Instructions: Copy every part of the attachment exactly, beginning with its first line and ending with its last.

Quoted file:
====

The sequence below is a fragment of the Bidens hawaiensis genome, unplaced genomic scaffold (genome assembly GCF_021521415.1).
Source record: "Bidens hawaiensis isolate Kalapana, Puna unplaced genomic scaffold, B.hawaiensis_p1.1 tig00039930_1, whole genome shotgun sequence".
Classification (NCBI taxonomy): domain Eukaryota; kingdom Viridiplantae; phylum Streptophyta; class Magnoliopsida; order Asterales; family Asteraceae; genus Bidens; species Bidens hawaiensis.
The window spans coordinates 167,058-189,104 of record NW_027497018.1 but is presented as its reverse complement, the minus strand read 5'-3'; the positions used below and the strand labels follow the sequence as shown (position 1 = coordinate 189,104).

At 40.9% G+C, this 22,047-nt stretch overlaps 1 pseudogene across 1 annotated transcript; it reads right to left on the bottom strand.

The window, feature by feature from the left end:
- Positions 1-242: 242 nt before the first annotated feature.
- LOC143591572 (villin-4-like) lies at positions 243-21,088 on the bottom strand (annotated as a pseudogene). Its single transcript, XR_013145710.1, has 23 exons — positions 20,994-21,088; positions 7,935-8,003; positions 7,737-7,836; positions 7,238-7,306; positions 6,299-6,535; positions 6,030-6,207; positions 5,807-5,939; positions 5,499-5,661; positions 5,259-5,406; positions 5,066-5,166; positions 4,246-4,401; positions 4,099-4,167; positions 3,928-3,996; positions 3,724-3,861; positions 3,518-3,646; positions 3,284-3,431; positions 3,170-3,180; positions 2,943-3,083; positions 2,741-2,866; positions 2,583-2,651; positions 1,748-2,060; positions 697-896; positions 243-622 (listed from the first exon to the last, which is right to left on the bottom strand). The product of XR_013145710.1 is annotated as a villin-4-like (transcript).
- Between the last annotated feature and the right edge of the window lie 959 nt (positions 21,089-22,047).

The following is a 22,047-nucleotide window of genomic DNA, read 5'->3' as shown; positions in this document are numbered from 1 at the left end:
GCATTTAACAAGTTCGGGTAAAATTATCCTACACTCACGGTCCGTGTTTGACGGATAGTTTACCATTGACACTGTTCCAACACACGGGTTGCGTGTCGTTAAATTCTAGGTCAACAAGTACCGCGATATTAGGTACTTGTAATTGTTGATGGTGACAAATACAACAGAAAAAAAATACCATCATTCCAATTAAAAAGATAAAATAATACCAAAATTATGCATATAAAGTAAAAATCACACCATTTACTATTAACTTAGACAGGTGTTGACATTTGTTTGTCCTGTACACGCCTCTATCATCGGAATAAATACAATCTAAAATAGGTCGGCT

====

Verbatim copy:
The sequence below is a fragment of the Bidens hawaiensis genome, unplaced genomic scaffold (genome assembly GCF_021521415.1).
Source record: "Bidens hawaiensis isolate Kalapana, Puna unplaced genomic scaffold, B.hawaiensis_p1.1 tig00039930_1, whole genome shotgun sequence".
Classification (NCBI taxonomy): domain Eukaryota; kingdom Viridiplantae; phylum Streptophyta; class Magnoliopsida; order Asterales; family Asteraceae; genus Bidens; species Bidens hawaiensis.
The window spans coordinates 167,058-189,104 of record NW_027497018.1 but is presented as its reverse complement, the minus strand read 5'-3'; the positions used below and the strand labels follow the sequence as shown (position 1 = coordinate 189,104).

At 40.9% G+C, this 22,047-nt stretch overlaps 1 pseudogene across 1 annotated transcript; it reads right to left on the bottom strand.

The window, feature by feature from the left end:
- Positions 1-242: 242 nt before the first annotated feature.
- LOC143591572 (villin-4-like) lies at positions 243-21,088 on the bottom strand (annotated as a pseudogene). Its single transcript, XR_013145710.1, has 23 exons — positions 20,994-21,088; positions 7,935-8,003; positions 7,737-7,836; positions 7,238-7,306; positions 6,299-6,535; positions 6,030-6,207; positions 5,807-5,939; positions 5,499-5,661; positions 5,259-5,406; positions 5,066-5,166; positions 4,246-4,401; positions 4,099-4,167; positions 3,928-3,996; positions 3,724-3,861; positions 3,518-3,646; positions 3,284-3,431; positions 3,170-3,180; positions 2,943-3,083; positions 2,741-2,866; positions 2,583-2,651; positions 1,748-2,060; positions 697-896; positions 243-622 (listed from the first exon to the last, which is right to left on the bottom strand). The product of XR_013145710.1 is annotated as a villin-4-like (transcript).
- Between the last annotated feature and the right edge of the window lie 959 nt (positions 21,089-22,047).

The following is a 22,047-nucleotide window of genomic DNA, read 5'->3' as shown; positions in this document are numbered from 1 at the left end:
GCATTTAACAAGTTCGGGTAAAATTATCCTACACTCACGGTCCGTGTTTGACGGATAGTTTACCATTGACACTGTTCCAACACACGGGTTGCGTGTCGTTAAATTCTAGGTCAACAAGTACCGCGATATTAGGTACTTGTAATTGTTGATGGTGACAAATACAACAGAAAAAAAATACCATCATTCCAATTAAAAAGATAAAATAATACCAAAATTATGCATATAAAGTAAAAATCACACCATTTACTATTAACTTAGACAGGTGTTGACATTTGTTTGTCCTGTACACGCCTCTATCATCGGAATAAATACAATCTAAAATAGGTCGGCT